Jump to ContentJump to Main Navigation
ApraxiaThe Cognitive side of motor control$
Users without a subscription are not able to see the full content.

Georg Goldenberg

Print publication date: 2013

Print ISBN-13: 9780199591510

Published to Oxford Scholarship Online: September 2013

DOI: 10.1093/acprof:oso/9780199591510.001.0001

Show Summary Details
Page of

PRINTED FROM OXFORD SCHOLARSHIP ONLINE (www.oxfordscholarship.com). (c) Copyright Oxford University Press, 2018. All Rights Reserved. Under the terms of the licence agreement, an individual user may print out a PDF of a single chapter of a monograph in OSO for personal use (for details see www.oxfordscholarship.com/page/privacy-policy).date: 20 October 2018

Use of single tools

Use of single tools

(p.118) Chapter 8 Use of single tools
Oxford University Press

Correct use of single tools can be based on two sources of knowledge. Functional knowledge retrieved from semantic memory specifies the purpose, the recipient, and the movements of the prototypical use of familiar tools. Mechanical problem solving is based on a categorical analysis of relationships between functionally significant parts and properties of tools, object, and the acting body. It constructs mechanical chains leading from the proximal body of the actor to the recipient of tool actions. It enables the construction and use of novel tools as well as the detection of alternative uses of familiar tools, and complements functional knowledge for the prototypical use of familiar tools. Both retrieval of functional knowledge and mechanical problem solving are bound to integrity of the left hemisphere, but within the left hemisphere they have different localizations: functional knowledge depends on temporal and mechanical problem solving on parietal lobe function.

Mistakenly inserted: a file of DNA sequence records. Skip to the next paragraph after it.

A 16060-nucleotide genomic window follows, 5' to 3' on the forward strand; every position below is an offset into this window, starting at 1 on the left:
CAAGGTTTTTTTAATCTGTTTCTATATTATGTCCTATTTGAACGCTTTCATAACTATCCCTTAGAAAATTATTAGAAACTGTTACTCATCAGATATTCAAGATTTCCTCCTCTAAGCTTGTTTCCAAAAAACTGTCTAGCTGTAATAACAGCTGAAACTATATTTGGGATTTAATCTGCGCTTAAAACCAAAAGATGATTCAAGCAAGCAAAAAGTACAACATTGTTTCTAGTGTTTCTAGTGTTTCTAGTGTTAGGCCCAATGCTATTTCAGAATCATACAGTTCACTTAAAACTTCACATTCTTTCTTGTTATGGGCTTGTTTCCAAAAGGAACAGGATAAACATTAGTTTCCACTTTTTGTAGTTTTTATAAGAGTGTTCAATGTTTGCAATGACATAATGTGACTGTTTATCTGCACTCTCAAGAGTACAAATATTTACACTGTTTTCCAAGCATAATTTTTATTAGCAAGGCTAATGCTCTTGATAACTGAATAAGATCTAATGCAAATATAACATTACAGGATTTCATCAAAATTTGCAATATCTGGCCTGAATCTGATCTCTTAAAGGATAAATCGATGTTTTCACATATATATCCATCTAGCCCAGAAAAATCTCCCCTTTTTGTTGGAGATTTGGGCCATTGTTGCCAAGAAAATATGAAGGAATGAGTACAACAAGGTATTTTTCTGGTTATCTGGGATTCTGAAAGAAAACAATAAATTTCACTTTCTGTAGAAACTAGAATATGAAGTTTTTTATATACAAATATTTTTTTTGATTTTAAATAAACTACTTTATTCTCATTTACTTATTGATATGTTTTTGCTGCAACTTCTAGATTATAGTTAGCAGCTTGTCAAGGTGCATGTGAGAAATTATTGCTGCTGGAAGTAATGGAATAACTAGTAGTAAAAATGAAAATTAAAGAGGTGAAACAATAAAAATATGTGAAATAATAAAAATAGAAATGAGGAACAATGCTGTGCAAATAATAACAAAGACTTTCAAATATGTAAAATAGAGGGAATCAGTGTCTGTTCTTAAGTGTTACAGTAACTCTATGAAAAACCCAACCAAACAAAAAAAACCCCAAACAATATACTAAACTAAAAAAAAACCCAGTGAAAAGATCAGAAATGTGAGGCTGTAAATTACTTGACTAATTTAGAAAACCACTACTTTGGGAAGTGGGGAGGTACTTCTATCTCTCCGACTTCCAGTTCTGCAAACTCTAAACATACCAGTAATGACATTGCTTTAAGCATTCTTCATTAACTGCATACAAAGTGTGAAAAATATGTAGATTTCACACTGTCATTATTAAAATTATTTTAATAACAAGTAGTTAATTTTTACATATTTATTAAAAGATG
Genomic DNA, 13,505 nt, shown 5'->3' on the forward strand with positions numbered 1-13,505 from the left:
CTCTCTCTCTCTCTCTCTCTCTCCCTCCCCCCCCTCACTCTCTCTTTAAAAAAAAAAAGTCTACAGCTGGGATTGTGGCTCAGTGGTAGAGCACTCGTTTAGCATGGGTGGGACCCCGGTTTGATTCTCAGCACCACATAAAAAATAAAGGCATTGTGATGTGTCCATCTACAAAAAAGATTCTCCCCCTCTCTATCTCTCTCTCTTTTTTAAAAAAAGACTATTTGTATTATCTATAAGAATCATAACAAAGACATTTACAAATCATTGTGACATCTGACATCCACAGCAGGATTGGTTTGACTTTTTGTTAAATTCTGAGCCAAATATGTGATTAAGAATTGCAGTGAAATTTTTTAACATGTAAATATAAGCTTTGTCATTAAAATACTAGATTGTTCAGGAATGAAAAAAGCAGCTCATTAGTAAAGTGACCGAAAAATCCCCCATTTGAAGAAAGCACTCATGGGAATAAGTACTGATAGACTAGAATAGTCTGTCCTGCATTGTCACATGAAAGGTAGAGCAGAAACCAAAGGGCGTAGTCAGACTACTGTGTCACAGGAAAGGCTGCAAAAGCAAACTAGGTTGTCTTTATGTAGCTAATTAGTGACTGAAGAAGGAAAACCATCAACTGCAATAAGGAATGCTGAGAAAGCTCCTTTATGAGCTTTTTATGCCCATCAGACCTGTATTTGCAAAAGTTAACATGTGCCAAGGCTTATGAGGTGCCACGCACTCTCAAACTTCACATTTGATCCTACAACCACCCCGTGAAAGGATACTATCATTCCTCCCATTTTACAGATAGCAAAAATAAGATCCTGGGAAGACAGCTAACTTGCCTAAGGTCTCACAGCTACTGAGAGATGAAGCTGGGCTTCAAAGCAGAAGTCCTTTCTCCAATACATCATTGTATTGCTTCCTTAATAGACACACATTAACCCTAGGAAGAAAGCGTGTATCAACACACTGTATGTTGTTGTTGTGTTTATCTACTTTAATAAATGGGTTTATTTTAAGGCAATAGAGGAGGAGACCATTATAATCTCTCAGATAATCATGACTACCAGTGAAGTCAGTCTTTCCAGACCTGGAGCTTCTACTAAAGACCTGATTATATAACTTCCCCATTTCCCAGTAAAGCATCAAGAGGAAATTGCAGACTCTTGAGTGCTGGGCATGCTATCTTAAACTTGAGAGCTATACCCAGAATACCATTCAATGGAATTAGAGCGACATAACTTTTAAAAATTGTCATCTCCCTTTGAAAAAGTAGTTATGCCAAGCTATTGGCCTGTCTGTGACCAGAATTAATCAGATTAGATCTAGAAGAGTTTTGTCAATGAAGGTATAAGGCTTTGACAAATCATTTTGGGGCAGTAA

Keywords:   tool use, semantic memory, functional knowledge, manipulation knowledge, problem solving, parietal lobe, temporal lobe

Oxford Scholarship Online requires a subscription or purchase to access the full text of books within the service. Public users can however freely search the site and view the abstracts and keywords for each book and chapter.

Please, subscribe or login to access full text content.

If you think you should have access to this title, please contact your librarian.

To troubleshoot, please check our FAQs , and if you can't find the answer there, please contact us .